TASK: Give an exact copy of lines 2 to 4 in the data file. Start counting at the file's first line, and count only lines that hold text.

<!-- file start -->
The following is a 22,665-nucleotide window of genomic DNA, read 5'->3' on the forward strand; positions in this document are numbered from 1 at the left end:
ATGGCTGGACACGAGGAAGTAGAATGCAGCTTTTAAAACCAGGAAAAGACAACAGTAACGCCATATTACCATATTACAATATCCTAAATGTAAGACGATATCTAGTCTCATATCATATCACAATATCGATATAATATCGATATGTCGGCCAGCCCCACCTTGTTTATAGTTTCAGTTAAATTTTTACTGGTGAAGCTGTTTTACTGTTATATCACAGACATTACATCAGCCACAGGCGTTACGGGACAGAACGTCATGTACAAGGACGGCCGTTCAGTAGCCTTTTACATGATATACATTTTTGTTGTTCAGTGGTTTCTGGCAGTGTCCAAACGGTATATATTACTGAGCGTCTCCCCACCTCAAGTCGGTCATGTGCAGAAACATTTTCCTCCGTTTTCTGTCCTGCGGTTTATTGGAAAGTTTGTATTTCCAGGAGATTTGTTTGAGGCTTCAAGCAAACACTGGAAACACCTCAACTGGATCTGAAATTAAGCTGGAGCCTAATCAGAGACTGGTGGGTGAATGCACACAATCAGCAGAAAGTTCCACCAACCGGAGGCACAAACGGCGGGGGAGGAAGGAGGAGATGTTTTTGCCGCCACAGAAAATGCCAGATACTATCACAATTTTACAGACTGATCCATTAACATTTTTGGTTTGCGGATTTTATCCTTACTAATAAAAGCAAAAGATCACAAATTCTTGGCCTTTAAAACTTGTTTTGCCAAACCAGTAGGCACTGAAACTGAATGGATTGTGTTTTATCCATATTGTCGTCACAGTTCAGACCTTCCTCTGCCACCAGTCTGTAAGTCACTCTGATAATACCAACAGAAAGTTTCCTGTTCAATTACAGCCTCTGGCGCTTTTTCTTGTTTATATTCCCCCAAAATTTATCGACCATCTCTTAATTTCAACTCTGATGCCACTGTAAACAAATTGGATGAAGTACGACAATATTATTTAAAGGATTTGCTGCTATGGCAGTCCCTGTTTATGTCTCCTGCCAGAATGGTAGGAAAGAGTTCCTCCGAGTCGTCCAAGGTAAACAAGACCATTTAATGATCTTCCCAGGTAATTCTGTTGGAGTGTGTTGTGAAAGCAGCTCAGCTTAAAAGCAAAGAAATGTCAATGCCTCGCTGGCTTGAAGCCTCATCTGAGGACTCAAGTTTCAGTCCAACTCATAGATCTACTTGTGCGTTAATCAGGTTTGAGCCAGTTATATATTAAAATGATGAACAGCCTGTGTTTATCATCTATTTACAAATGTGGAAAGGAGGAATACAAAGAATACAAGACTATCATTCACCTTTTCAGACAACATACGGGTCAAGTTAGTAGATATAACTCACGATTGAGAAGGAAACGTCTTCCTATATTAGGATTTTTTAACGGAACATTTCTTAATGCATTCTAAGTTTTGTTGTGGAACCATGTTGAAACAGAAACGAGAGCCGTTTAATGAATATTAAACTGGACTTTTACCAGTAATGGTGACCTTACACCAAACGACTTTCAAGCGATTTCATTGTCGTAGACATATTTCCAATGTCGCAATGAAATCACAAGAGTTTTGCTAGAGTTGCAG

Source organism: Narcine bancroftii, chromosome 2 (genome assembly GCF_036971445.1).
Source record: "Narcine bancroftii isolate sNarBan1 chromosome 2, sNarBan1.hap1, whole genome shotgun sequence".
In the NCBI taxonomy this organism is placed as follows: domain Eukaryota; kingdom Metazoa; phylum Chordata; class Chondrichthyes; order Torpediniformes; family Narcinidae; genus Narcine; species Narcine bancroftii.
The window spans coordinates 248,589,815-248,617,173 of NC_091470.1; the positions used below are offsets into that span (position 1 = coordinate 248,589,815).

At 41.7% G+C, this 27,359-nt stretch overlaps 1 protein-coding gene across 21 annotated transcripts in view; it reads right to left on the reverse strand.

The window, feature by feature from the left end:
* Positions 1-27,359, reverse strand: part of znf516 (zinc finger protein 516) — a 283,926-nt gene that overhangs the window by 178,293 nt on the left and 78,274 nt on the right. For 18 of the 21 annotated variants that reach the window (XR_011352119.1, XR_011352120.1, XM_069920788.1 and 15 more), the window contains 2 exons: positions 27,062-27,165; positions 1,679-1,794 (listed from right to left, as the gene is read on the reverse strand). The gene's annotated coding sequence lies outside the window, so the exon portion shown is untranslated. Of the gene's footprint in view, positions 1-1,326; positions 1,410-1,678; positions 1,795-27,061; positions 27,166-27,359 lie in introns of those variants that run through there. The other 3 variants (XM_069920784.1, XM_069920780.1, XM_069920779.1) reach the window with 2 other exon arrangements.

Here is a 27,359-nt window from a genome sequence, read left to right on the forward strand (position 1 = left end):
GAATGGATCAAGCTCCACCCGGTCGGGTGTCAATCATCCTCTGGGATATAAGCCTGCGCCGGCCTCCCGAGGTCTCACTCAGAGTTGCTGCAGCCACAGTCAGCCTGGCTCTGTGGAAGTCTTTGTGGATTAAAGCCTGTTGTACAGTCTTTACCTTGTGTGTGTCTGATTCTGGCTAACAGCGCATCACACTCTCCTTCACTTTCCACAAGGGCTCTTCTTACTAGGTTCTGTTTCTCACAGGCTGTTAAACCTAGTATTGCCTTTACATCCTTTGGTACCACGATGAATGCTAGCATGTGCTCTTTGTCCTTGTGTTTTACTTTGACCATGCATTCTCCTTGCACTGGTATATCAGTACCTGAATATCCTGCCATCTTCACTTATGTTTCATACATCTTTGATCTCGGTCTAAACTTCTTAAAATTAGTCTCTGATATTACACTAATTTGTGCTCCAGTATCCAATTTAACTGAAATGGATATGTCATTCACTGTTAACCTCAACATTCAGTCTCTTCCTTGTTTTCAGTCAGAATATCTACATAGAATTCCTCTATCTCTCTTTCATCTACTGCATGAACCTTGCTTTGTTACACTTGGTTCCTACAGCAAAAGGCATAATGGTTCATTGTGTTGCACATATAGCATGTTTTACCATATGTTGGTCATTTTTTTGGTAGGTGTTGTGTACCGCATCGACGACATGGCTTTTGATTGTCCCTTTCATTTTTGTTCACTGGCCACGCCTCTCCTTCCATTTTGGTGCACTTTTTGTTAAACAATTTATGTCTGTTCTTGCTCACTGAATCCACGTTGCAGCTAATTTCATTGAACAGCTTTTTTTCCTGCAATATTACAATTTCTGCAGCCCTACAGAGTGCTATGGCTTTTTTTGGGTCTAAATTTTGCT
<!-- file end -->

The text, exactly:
ATGGCTGGACACGAGGAAGTAGAATGCAGCTTTTAAAACCAGGAAAAGACAACAGTAACGCCATATTACCATATTACAATATCCTAAATGTAAGACGATATCTAGTCTCATATCATATCACAATATCGATATAATATCGATATGTCGGCCAGCCCCACCTTGTTTATAGTTTCAGTTAAATTTTTACTGGTGAAGCTGTTTTACTGTTATATCACAGACATTACATCAGCCACAGGCGTTACGGGACAGAACGTCATGTACAAGGACGGCCGTTCAGTAGCCTTTTACATGATATACATTTTTGTTGTTCAGTGGTTTCTGGCAGTGTCCAAACGGTATATATTACTGAGCGTCTCCCCACCTCAAGTCGGTCATGTGCAGAAACATTTTCCTCCGTTTTCTGTCCTGCGGTTTATTGGAAAGTTTGTATTTCCAGGAGATTTGTTTGAGGCTTCAAGCAAACACTGGAAACACCTCAACTGGATCTGAAATTAAGCTGGAGCCTAATCAGAGACTGGTGGGTGAATGCACACAATCAGCAGAAAGTTCCACCAACCGGAGGCACAAACGGCGGGGGAGGAAGGAGGAGATGTTTTTGCCGCCACAGAAAATGCCAGATACTATCACAATTTTACAGACTGATCCATTAACATTTTTGGTTTGCGGATTTTATCCTTACTAATAAAAGCAAAAGATCACAAATTCTTGGCCTTTAAAACTTGTTTTGCCAAACCAGTAGGCACTGAAACTGAATGGATTGTGTTTTATCCATATTGTCGTCACAGTTCAGACCTTCCTCTGCCACCAGTCTGTAAGTCACTCTGATAATACCAACAGAAAGTTTCCTGTTCAATTACAGCCTCTGGCGCTTTTTCTTGTTTATATTCCCCCAAAATTTATCGACCATCTCTTAATTTCAACTCTGATGCCACTGTAAACAAATTGGATGAAGTACGACAATATTATTTAAAGGATTTGCTGCTATGGCAGTCCCTGTTTATGTCTCCTGCCAGAATGGTAGGAAAGAGTTCCTCCGAGTCGTCCAAGGTAAACAAGACCATTTAATGATCTTCCCAGGTAATTCTGTTGGAGTGTGTTGTGAAAGCAGCTCAGCTTAAAAGCAAAGAAATGTCAATGCCTCGCTGGCTTGAAGCCTCATCTGAGGACTCAAGTTTCAGTCCAACTCATAGATCTACTTGTGCGTTAATCAGGTTTGAGCCAGTTATATATTAAAATGATGAACAGCCTGTGTTTATCATCTATTTACAAATGTGGAAAGGAGGAATACAAAGAATACAAGACTATCATTCACCTTTTCAGACAACATACGGGTCAAGTTAGTAGATATAACTCACGATTGAGAAGGAAACGTCTTCCTATATTAGGATTTTTTAACGGAACATTTCTTAATGCATTCTAAGTTTTGTTGTGGAACCATGTTGAAACAGAAACGAGAGCCGTTTAATGAATATTAAACTGGACTTTTACCAGTAATGGTGACCTTACACCAAACGACTTTCAAGCGATTTCATTGTCGTAGACATATTTCCAATGTCGCAATGAAATCACAAGAGTTTTGCTAGAGTTGCAG

Source organism: Narcine bancroftii, chromosome 2 (genome assembly GCF_036971445.1).
Source record: "Narcine bancroftii isolate sNarBan1 chromosome 2, sNarBan1.hap1, whole genome shotgun sequence".